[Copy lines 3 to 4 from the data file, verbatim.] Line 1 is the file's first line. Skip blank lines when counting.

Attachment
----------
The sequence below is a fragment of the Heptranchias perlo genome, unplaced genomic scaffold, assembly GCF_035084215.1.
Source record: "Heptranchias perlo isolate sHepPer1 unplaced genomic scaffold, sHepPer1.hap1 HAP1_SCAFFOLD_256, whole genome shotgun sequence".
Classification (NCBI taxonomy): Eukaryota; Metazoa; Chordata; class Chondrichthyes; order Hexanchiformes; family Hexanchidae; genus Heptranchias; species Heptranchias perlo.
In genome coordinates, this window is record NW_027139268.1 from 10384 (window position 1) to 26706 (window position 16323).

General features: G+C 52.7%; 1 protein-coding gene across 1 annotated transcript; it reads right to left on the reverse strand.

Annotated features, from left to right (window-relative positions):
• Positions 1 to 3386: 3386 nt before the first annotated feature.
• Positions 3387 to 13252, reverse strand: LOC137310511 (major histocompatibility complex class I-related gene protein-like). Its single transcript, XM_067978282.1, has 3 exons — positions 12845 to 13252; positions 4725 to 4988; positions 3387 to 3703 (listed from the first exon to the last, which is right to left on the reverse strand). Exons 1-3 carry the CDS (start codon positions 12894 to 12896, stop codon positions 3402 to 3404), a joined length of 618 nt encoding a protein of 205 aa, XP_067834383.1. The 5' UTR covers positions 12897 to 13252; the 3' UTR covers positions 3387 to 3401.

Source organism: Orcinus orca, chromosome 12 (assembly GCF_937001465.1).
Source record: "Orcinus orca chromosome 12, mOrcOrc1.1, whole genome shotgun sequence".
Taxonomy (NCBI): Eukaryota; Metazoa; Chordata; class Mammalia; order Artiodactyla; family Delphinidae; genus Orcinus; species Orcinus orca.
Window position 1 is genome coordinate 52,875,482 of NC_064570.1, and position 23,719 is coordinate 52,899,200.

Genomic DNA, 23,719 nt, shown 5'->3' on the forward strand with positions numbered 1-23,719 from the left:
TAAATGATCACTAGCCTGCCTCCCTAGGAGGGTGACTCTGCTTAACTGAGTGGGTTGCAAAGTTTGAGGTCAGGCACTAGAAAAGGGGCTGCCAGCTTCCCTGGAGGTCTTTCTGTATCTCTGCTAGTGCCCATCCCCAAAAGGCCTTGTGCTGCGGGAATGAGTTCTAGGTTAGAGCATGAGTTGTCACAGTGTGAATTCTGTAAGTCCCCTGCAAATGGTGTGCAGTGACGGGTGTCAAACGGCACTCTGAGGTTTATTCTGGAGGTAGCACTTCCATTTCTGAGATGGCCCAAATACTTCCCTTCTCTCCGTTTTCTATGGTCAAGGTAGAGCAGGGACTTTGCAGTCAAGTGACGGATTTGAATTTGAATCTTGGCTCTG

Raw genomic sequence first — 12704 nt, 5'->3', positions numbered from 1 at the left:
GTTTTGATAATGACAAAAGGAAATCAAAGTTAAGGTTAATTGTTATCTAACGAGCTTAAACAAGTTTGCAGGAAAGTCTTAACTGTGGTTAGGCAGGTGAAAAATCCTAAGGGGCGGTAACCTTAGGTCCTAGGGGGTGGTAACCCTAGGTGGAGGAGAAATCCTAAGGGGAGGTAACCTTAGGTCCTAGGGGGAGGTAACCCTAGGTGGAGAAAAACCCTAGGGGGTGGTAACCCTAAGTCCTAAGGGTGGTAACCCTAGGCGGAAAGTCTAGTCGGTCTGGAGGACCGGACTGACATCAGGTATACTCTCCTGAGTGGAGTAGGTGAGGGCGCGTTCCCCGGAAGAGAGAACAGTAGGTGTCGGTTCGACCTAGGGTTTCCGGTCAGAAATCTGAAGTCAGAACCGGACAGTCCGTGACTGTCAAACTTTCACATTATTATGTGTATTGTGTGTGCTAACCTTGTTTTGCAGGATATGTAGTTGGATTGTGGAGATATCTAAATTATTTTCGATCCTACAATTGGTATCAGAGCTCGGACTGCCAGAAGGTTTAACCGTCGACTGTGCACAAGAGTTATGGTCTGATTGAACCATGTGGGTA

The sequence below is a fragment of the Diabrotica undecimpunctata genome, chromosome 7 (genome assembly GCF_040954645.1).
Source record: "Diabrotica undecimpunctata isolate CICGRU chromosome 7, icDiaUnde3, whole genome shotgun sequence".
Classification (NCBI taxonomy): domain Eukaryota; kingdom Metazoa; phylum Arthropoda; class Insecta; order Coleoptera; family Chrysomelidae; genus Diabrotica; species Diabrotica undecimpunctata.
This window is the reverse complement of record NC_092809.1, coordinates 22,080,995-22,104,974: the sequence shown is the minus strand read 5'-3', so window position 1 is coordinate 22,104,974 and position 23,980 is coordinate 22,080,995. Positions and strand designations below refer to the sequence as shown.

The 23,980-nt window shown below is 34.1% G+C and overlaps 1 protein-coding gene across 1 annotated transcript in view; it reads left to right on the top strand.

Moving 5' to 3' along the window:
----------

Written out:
Classification (NCBI taxonomy): Eukaryota; Metazoa; Chordata; class Chondrichthyes; order Hexanchiformes; family Hexanchidae; genus Heptranchias; species Heptranchias perlo.
In genome coordinates, this window is record NW_027139268.1 from 10384 (window position 1) to 26706 (window position 16323).